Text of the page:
Small chest of drawers in walnut, Jean François Hache in Grenoble, Louis XV period.
Beautiful and elegant little chest of drawers in solid walnut.
Curved on the front and on the sides and opening with two drawers, this so-called "sauteuse" model sports a beautiful Grenoble walnut and exhibits the great precepts of construction by Jean François Hache admirably.
The "pellet" feet at the front, cut out at the back, the smooth sides to obtain a mirror effect, the total absence of pegs or the choice of quality wood and the veined grain of the heart of the tree that answers on the two drawers.
In terms of construction, the frame is made of fir.
The lower floor is assembled with grooves and tabs in the front crossmember and the lateral battens.
The bottoms of the drawers are nailed under the rebates as is the rear bottom which is attached to the uprights with large wrought iron head nails.
These elements tell us that according to the other furniture of the master, our dresser was assembled starting from the front and ending from the back.
This type of manufacturing specific to the Ax dynasty allows aesthetic effects and offers pure and light lines, in particular by obtaining a smooth side, rounded uprights and a particularly fine base.
Add to this the absence of traces of pegs replaced by a key system which allows a perfect finish, but also the obtaining of an extremely fine front cross member, for a solidity of the whole equal to see superior.
The bronze handles are original.
Jean François Hache as the best cabinetmaker in the province was also one of the most copied, It is therefore important to specify that this dresser is not in the taste of, or in the manner of the master but that it is good to her hand.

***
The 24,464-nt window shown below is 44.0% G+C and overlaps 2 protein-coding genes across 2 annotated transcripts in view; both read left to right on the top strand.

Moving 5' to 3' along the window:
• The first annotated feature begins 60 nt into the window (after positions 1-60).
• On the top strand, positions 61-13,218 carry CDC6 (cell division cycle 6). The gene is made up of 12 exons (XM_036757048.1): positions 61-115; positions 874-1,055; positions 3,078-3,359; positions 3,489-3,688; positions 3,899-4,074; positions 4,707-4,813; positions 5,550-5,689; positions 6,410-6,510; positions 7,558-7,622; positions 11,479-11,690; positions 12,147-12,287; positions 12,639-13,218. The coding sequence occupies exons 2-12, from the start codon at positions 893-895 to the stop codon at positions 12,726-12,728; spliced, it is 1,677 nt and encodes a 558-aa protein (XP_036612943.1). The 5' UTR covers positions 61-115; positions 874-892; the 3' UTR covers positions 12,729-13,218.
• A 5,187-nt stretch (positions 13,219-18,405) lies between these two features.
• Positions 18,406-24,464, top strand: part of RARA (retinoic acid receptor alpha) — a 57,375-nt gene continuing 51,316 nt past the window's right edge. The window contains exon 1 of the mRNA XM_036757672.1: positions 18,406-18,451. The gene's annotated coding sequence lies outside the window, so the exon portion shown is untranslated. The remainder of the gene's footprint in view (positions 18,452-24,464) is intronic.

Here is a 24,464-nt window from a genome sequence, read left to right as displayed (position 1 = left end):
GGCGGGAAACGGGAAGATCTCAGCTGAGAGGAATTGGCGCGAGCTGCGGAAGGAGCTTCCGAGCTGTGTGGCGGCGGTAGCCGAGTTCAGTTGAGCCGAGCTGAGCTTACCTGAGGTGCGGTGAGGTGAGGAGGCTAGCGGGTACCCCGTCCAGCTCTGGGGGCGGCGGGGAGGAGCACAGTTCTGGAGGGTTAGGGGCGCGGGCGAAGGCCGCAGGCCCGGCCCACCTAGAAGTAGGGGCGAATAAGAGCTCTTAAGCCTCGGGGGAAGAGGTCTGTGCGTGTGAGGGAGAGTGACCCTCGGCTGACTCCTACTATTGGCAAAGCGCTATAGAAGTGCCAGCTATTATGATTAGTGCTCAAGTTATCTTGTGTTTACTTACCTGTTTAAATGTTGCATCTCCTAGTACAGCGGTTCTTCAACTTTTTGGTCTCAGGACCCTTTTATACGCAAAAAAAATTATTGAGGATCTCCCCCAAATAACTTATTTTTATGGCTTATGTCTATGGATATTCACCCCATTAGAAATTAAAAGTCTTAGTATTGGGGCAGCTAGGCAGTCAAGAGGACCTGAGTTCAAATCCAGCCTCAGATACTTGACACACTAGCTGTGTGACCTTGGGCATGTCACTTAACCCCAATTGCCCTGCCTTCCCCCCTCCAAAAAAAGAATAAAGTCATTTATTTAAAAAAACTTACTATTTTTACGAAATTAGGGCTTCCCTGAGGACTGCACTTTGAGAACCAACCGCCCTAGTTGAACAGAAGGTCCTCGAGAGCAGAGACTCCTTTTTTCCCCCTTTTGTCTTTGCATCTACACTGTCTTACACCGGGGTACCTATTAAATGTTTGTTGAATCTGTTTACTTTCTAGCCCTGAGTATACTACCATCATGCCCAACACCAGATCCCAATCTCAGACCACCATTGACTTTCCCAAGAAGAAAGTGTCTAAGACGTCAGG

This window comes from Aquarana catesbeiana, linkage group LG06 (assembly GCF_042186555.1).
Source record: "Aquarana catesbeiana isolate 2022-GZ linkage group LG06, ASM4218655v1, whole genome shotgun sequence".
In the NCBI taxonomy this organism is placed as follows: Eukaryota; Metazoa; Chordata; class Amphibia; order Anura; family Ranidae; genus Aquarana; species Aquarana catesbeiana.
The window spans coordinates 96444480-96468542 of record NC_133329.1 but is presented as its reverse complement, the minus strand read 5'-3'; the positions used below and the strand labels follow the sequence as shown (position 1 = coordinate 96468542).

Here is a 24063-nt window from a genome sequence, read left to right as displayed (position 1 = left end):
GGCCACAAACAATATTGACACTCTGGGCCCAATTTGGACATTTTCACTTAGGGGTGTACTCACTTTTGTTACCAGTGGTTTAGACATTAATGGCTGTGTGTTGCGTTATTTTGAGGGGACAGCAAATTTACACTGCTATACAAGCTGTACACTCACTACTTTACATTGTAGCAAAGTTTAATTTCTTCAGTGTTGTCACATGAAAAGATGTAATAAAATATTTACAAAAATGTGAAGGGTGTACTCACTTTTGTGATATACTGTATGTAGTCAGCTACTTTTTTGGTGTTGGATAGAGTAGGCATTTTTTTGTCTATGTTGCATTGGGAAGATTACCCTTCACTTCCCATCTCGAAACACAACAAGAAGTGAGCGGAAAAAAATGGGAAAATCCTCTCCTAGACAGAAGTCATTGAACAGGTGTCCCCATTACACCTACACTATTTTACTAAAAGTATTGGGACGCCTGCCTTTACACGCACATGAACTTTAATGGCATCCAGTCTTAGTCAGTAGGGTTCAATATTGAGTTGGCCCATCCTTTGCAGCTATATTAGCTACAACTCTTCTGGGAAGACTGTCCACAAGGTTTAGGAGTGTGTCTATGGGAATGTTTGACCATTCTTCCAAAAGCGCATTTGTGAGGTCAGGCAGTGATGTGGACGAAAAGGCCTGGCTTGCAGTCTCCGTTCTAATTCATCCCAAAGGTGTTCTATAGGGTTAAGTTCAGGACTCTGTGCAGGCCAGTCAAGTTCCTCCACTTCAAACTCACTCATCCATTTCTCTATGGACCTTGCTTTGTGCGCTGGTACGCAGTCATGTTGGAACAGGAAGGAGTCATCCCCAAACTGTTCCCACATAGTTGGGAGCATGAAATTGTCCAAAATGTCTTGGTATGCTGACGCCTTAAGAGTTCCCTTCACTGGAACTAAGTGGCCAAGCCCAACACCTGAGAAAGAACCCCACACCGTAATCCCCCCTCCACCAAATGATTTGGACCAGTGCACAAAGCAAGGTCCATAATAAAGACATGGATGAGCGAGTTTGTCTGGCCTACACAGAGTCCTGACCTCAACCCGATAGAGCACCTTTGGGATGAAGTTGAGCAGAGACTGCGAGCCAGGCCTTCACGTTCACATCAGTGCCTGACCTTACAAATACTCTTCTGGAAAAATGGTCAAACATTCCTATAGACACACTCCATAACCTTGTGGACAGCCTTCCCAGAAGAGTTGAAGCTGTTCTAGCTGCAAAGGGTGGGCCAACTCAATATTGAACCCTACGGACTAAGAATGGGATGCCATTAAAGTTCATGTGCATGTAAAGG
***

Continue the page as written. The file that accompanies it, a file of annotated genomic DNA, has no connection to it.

It carries the rest of the workshop label in the bottom of the top drawer and is published on page 84 of René Fonvieille's book "La dynastie des Hache".
Other identical dressers, notably one presented during an exhibition in 1974 at the Musée du Dauphiné and which bears the date 1786, demonstrate that these very refined dressers did not experience the disenchantment encountered by the more charged furniture of the reign of Louis XV and were produced by Jean François Hache for almost thirty years.
The small dimensions of our chest of drawers, its qualities of wood and its pure lines are all assets that will delight the most demanding collectors.
Very good state of conservation, bronzes and original background, small restoration of use on the front left foot.
Work of Jean François Hache in Grenoble, Louis XV period.
Width: 82 cm, Height: 80 cm, Depth: 50 cm
Jean François Hache (1730-1796)
Born January 10, 1730 in Grenoble, apprenticed to his father Pierre Hache from the age of 16, established on his own from 1754, appointed in 1770, following his father, cabinetmaker to the Duke of Orleans, Jean -François Hache is the heir to a dynasty of cabinetmakers that spans four generations (Noël - Thomas - Pierre) and endures for almost 150 years. Jean-François is certainly the most famous of all, but shares with his father and grandfather the reputation of the greatest cabinetmaker in the provinces, considered indeed, even more than the famous Couleru, as capable of competing with the greatest masters - Parisian cabinetmakers. It is almost established that Jean-François Hache stayed with Jean-François Oeben, the King's cabinetmaker, and the latter would probably have even visited the Haches, very interested in their native wood veneers.
Price : on request
Price : on request